I'm an interior decorator. Here are 10 things I would never have in my home.
As an interior decorator, I condemn trendy pieces like impractical pillows and impersonal shelving.
Faux sheepskin upholstery isn't as durable as other fabric choices that deliver better results.
Buy furniture that transitions with you and suits your lifestyle instead of trendy pieces.
Cheaply made throw pillows don't last.
Throw pillows are arguably some of the most-used items in living spaces and are crucial to cohesive decorating.
However, a cheaply made pillow without a removable cover will get gross quickly. You probably wouldn't go six months without washing your bedsheets, so opt for throw pillows with washable, removable covers.
High-quality pillow inserts are a comfort investment, but you'll be able to swap out covers when you need to wash them and as your taste changes.
Faux-leather upholstery isn't as durable as it may seem.
Though vegan alternatives can be great, from what I've seen, faux leather is not a durable alternative to its genuine counterpart.
Faux leather is made with plastics, and may be resistant to cracks and scratches, but over time it'll start to deteriorate. Faux leather won't stretch and soften like the real thing, so I wouldn't recommend investing in it if you want comfortable, durable furniture.
If you love the look of leather and want to be cruelty-free, accent your space with the faux stuff instead. Utilize it on something that doesn't get a lot of wear and tear, like a side-table base or a serving tray, and keep it away from direct sunlight, moisture, and pet nails.
Soft-sided organizer cubes don't excite me at all.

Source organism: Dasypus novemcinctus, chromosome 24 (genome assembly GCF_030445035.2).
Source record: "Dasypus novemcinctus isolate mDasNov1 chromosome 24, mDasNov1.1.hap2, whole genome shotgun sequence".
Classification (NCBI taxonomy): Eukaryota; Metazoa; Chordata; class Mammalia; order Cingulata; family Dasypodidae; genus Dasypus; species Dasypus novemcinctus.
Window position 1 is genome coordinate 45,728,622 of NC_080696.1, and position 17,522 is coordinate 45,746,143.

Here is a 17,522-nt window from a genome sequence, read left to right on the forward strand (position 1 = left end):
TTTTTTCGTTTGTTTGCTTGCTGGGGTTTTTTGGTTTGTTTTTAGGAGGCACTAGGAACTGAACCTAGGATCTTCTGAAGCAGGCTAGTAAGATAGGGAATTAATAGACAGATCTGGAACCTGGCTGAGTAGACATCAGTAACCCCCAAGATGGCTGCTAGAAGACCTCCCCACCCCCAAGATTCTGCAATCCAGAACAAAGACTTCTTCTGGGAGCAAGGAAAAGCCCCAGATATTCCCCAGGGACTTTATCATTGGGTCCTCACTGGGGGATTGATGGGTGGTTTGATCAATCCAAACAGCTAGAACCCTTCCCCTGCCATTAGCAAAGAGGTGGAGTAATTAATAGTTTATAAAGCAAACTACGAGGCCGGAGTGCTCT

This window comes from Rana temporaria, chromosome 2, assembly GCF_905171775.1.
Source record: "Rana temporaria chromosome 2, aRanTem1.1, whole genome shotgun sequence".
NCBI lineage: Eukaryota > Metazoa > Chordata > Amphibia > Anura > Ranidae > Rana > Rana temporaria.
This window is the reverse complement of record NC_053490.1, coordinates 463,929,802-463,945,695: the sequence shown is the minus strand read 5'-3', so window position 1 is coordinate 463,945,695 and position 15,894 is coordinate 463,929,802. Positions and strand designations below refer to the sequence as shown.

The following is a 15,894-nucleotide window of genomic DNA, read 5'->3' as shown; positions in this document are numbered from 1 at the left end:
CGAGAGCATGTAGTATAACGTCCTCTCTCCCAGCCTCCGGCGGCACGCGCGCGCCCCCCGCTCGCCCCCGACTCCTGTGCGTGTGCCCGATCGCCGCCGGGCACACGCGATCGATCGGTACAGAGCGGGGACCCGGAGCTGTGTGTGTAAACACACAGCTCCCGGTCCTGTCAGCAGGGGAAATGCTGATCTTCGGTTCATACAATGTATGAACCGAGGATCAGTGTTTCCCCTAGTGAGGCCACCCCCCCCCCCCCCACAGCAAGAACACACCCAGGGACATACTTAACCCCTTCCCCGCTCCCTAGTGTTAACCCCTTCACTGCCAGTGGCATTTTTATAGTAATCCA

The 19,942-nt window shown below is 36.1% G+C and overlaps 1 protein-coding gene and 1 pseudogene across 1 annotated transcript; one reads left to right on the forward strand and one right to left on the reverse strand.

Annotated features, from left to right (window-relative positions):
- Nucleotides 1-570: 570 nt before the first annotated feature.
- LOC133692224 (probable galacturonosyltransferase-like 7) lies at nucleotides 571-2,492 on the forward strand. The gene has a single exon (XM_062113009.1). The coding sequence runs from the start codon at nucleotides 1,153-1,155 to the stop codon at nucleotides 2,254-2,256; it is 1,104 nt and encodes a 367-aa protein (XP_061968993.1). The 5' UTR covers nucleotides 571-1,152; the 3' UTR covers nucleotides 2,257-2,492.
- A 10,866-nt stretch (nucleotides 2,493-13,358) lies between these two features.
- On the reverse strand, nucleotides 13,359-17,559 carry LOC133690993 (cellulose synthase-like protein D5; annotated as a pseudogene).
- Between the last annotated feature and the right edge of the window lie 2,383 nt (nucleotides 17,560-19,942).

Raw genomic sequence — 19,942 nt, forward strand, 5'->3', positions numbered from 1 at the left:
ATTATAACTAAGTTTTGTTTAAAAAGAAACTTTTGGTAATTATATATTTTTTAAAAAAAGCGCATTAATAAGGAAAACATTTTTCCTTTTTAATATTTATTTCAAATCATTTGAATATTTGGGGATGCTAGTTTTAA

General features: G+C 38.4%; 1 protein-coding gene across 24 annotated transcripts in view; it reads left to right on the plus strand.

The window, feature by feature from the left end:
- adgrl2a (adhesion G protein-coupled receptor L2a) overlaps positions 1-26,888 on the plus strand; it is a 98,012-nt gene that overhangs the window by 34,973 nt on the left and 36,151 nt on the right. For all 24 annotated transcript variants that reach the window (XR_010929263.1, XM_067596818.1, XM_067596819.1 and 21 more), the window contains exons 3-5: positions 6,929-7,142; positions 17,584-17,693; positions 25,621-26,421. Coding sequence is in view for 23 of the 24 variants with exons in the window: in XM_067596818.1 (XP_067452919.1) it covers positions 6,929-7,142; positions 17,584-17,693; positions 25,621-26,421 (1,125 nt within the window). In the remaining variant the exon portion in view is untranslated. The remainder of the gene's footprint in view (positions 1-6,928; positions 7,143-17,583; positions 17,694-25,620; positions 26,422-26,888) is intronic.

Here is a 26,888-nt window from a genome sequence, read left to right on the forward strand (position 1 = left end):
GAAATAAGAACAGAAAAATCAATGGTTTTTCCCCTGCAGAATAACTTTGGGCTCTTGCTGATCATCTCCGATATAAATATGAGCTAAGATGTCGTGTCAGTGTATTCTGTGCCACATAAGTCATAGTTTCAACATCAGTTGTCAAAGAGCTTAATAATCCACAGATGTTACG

Though most college students own a soft-sided organizer, this storage solution should stay in your freshman dorm.
As a decorator, I wouldn't call myself organized after dumping handfuls of miscellaneous junk into those flimsy boxes.
Take the opportunity to get a beautiful storage solution that enhances your space. A cute sideboard or thrifted cabinet will look better and last longer than pop-up cardboard-and-cloth boxes.
I find hairpin legs to be too wobbly on mass-produced furniture.
With the rise in popularity of mid-century modern decor comes the hairpin leg. Though I love their simple-yet-modern look, I never encountered a hairpin-leg piece that doesn't wobble.
To me, hairpin legs are overdone and trendy and aren't as versatile as wooden legs across decor styles.
I would invest in furniture that can transition with your design tastes or something that isn't as commonplace as the hairpin.
Desk chairs with plastic wheels can damage your floors.
Almost all affordable office chairs have plastic wheels. I've seen plastic wheels ruin floors, especially hardwood ones, and they make a horrible sound when you roll away from your workstation.
You could opt for a plastic mat to go under your chair, but those don't exactly look chic. Instead, try replacing those plastic destroyers with rubber wheels.
Rubber wheels are easy to swap out and aren't too expensive for a big upgrade. Your floors and downstairs neighbors will thank me.